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Publication numberUS5547009 A
Publication typeGrant
Application numberUS 08/311,059
Publication dateAug 20, 1996
Filing dateSep 23, 1994
Priority dateSep 29, 1993
Fee statusLapsed
Also published asDE69401410D1, DE69401410T2, EP0645518A1, EP0645518B1
Publication number08311059, 311059, US 5547009 A, US 5547009A, US-A-5547009, US5547009 A, US5547009A
InventorsLouis Plumer
Original AssigneeEtablissments Bubendorff (Societe Anonyme)
Export CitationBiBTeX, EndNote, RefMan
External Links: USPTO, USPTO Assignment, Espacenet
Driving and tensioning device for a flexible protective member such as a strip, curtain or skirt
US 5547009 A
Abstract
A driving and tensioning device for a flexible protective member such as a strip, curtain or skirt includes a rolling-up driving-shaft and an unrolling driving-shaft which are driven by electric motors provided with a brake activated in order not to brake any longer when one of these motors is under power. This driving and tensioning device furthermore includes a device for controlling the power supply to the motors so that a torque is generated by one of the motors withstanding the operation of the other motor, during the phase of either unrolling or rolling-up of the flexible protective member.
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Claims(17)
What is claimed is:
1. A driving and tensioning device for a flexible protective member and a flexible protective member comprising one of a strip, a curtain, and a skirt, said device comprising:
a rolling-up driving-shaft rolling said flexible protective member;
and an unrolling driving-shaft acting on said flexible protective member for unfolding said flexible protective member;
each of said rolling-up driving-shaft and said unrolling driving-shaft being each driven in rotation by a respective electric rolling and unrolling motor;
said rolling and unrolling motors each associated with a respective braking means, wherein said braking means do not brake when one of said rolling and unrolling motors is activated;
said device further including means for controlling power supplied to said motors to create a torque during a rolling and an unrolling operation,
wherein during said unrolling operation, said controlling means supplies a reduced power to said rolling motor in a direction opposite an unrolling direction, the reduced power to said rolling motor being less than a power supplied to said unrolling motor, and
wherein, during said rolling operation, said controlling means supplies a reduced power to said unrolling motor in a direction opposite a rolling direction the reduced power to said unrolling motor being less than a power supplied to said rolling motor.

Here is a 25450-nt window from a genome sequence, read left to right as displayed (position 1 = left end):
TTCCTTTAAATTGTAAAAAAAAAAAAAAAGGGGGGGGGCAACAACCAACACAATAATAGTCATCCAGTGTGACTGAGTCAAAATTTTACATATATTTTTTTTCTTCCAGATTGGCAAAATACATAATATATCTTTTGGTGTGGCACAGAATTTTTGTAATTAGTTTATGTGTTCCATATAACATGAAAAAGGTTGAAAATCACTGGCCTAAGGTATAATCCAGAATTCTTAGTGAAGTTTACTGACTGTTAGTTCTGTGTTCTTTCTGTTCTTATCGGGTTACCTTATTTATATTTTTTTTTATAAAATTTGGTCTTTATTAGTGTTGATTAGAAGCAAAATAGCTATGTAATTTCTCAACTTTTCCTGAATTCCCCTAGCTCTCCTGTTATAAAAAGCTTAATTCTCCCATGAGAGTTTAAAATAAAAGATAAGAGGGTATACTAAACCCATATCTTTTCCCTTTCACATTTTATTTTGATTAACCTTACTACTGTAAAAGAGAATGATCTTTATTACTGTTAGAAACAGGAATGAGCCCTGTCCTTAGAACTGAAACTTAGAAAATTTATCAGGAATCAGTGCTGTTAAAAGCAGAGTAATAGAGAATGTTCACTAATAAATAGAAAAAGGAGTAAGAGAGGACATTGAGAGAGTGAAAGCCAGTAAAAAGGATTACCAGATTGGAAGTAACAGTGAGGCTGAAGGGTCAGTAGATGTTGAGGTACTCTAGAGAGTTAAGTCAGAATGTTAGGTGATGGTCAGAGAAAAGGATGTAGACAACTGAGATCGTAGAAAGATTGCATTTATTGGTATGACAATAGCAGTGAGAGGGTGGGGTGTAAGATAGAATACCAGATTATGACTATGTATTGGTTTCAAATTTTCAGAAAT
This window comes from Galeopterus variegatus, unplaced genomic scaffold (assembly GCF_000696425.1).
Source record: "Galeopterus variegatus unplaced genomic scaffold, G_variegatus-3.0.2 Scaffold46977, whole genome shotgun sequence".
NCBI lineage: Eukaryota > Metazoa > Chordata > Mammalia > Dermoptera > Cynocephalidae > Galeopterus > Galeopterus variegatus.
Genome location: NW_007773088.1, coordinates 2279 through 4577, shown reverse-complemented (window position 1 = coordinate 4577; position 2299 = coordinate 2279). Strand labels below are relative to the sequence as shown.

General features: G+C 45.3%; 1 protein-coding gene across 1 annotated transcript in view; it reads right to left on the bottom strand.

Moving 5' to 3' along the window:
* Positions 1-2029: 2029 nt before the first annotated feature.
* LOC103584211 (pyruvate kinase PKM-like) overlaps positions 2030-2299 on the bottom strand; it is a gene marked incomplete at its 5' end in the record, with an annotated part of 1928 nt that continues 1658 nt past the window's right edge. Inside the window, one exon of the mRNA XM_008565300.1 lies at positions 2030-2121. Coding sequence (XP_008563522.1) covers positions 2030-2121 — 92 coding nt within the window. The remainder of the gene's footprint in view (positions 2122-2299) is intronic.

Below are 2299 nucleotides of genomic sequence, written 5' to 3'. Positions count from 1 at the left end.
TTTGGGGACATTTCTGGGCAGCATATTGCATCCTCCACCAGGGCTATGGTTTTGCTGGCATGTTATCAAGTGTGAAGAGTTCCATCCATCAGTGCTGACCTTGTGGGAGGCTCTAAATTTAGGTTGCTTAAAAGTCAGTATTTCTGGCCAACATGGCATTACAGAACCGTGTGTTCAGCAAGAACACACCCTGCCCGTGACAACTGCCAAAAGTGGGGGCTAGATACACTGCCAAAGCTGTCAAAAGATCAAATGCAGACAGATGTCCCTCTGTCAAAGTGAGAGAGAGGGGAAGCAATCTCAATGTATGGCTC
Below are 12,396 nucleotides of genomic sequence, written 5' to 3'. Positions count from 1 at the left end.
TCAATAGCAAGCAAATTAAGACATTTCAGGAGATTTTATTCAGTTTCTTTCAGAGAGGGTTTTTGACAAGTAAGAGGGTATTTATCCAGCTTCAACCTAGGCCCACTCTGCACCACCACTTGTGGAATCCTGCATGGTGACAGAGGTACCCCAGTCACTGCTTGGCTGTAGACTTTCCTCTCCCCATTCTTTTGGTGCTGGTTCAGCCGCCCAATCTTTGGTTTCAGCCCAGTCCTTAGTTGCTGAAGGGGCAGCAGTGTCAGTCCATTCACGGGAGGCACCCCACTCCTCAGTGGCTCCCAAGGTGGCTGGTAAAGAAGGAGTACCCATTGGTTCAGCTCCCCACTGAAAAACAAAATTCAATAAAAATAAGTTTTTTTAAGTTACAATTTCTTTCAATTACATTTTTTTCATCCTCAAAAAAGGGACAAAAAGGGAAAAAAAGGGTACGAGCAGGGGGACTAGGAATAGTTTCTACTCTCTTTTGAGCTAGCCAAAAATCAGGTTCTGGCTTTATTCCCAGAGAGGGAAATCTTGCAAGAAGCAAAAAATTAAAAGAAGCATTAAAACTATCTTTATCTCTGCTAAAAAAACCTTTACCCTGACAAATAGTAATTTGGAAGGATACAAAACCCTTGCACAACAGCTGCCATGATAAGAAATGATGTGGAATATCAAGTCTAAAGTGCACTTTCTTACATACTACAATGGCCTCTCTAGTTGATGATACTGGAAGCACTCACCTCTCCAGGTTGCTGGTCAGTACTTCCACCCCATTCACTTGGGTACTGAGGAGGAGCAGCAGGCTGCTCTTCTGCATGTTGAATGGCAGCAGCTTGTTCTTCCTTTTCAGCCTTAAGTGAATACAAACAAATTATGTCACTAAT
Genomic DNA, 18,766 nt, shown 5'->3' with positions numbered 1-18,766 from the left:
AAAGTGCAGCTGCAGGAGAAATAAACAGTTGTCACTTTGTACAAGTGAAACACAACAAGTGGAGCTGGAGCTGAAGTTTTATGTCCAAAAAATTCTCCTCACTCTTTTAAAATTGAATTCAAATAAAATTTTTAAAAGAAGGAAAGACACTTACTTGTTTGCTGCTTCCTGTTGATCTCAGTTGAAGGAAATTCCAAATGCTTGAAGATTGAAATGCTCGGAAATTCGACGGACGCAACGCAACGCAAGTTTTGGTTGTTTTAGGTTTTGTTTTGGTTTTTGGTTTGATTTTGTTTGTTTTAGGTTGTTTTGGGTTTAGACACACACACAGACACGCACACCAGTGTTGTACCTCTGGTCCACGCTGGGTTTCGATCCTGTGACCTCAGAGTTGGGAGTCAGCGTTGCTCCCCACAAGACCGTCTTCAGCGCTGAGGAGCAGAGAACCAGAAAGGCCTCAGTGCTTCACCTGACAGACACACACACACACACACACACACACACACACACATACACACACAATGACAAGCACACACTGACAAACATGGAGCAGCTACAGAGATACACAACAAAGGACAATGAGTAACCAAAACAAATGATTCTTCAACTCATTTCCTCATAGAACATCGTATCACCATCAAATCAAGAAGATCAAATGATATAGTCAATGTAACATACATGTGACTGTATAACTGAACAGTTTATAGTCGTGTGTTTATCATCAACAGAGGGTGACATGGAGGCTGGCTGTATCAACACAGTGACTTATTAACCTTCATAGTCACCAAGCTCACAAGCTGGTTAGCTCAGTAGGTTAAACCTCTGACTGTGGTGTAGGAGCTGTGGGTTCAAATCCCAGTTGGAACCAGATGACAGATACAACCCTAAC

2. The driving a tensioning device according to claim 1,
said flexible protective member comprising a strip with one of a horizontal and a slightly inclined movement direction during said rolling up and said unrolling operation;
said rolling-up driving-shaft and said unrolling driving-shaft being positioned in parallel and said unrolling driving-shaft including drums for rolling up respective straps forming a transmission means connected to a free end of said flexible protective member.
3. The driving and tensioning device according to claim 1,
said flexible protective member comprising a skirt for roller blinds, said skirt comprising of a plurality of blades connected to each other and including openings capable of co-operating with a driving means associated with said unrolling driving-shaft;
said unrolling driving-shaft positioned parallel and downstream with respect to said rolling-up driving shaft.
4. The driving and tensioning device according to claim 1, said unrolling driving-shaft being directly coupled to said flexible protective member.
5. The driving and tensioning device according to claim 1, said unrolling driving-shaft being coupled to said flexible protective member through a transmission means.
6. A driving and tensioning device for a flexible protective member, and a flexible protective member comprising one of a strip, a curtain, and a skirt, said device comprising:
a rolling-up driving-shaft for rolling said flexible protective member;
and an unrolling driving-shaft acting on said flexible protective member for unfolding said flexible protective member;
each of said rolling-up driving-shaft and said unrolling driving-shaft being driven in rotation by a respective electric rolling and unrolling motor,
said rolling and unrolling motor each associated with respective braking means wherein said braking means do not brake when one of said rolling and unrolling motors is activated,
said device further including means for controlling power supplied to said motors to create a torque during a rolling and an unrolling operation;
wherein, during said unrolling operation, said controlling means supplies a reduced power to said unrolling motor in a direction of said unrolling operation, said reduced power to said unrolling motor being less than a power supplied to said rolling motor,